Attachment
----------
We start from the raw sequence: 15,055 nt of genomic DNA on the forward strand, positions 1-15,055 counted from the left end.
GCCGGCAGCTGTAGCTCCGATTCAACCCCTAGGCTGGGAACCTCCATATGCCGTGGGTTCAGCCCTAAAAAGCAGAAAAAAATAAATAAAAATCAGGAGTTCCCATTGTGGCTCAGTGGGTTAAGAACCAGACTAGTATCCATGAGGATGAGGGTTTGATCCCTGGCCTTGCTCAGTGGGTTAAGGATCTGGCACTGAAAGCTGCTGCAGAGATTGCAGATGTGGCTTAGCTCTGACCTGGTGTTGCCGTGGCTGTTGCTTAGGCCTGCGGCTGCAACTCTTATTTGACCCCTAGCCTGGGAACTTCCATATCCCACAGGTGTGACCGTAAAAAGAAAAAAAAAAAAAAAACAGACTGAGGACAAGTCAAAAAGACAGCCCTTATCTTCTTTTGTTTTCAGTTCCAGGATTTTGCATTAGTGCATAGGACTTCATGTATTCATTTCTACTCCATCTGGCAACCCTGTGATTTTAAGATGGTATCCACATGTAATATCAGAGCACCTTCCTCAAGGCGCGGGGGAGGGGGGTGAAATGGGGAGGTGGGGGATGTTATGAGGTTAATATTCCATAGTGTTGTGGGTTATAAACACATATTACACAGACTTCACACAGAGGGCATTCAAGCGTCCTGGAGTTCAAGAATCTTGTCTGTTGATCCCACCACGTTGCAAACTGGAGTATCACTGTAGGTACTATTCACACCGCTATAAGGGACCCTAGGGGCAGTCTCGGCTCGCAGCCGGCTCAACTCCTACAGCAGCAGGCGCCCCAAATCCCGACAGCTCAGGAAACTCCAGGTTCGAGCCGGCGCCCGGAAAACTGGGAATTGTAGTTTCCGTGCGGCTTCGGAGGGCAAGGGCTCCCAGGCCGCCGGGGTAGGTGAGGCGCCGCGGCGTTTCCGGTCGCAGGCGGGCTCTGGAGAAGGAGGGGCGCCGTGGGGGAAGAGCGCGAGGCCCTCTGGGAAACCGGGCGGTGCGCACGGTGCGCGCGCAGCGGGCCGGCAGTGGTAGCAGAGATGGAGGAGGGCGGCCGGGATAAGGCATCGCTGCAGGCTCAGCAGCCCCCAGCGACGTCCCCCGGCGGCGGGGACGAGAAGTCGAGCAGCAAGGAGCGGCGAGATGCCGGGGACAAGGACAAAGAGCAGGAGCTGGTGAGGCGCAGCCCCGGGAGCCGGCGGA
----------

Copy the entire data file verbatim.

We start from the raw sequence: 15,055 nt of genomic DNA on the forward strand, positions 1-15,055 counted from the left end.
GCCGGCAGCTGTAGCTCCGATTCAACCCCTAGGCTGGGAACCTCCATATGCCGTGGGTTCAGCCCTAAAAAGCAGAAAAAAATAAATAAAAATCAGGAGTTCCCATTGTGGCTCAGTGGGTTAAGAACCAGACTAGTATCCATGAGGATGAGGGTTTGATCCCTGGCCTTGCTCAGTGGGTTAAGGATCTGGCACTGAAAGCTGCTGCAGAGATTGCAGATGTGGCTTAGCTCTGACCTGGTGTTGCCGTGGCTGTTGCTTAGGCCTGCGGCTGCAACTCTTATTTGACCCCTAGCCTGGGAACTTCCATATCCCACAGGTGTGACCGTAAAAAGAAAAAAAAAAAAAAAACAGACTGAGGACAAGTCAAAAAGACAGCCCTTATCTTCTTTTGTTTTCAGTTCCAGGATTTTGCATTAGTGCATAGGACTTCATGTATTCATTTCTACTCCATCTGGCAACCCTGTGATTTTAAGATGGTATCCACATGTAATATCAGAGCACCTTCCTCAAGGCGCGGGGGAGGGGGGTGAAATGGGGAGGTGGGGGATGTTATGAGGTTAATATTCCATAGTGTTGTGGGTTATAAACACATATTACACAGACTTCACACAGAGGGCATTCAAGCGTCCTGGAGTTCAAGAATCTTGTCTGTTGATCCCACCACGTTGCAAACTGGAGTATCACTGTAGGTACTATTCACACCGCTATAAGGGACCCTAGGGGCAGTCTCGGCTCGCAGCCGGCTCAACTCCTACAGCAGCAGGCGCCCCAAATCCCGACAGCTCAGGAAACTCCAGGTTCGAGCCGGCGCCCGGAAAACTGGGAATTGTAGTTTCCGTGCGGCTTCGGAGGGCAAGGGCTCCCAGGCCGCCGGGGTAGGTGAGGCGCCGCGGCGTTTCCGGTCGCAGGCGGGCTCTGGAGAAGGAGGGGCGCCGTGGGGGAAGAGCGCGAGGCCCTCTGGGAAACCGGGCGGTGCGCACGGTGCGCGCGCAGCGGGCCGGCAGTGGTAGCAGAGATGGAGGAGGGCGGCCGGGATAAGGCATCGCTGCAGGCTCAGCAGCCCCCAGCGACGTCCCCCGGCGGCGGGGACGAGAAGTCGAGCAGCAAGGAGCGGCGAGATGCCGGGGACAAGGACAAAGAGCAGGAGCTGGTGAGGCGCAGCCCCGGGAGCCGGCGGA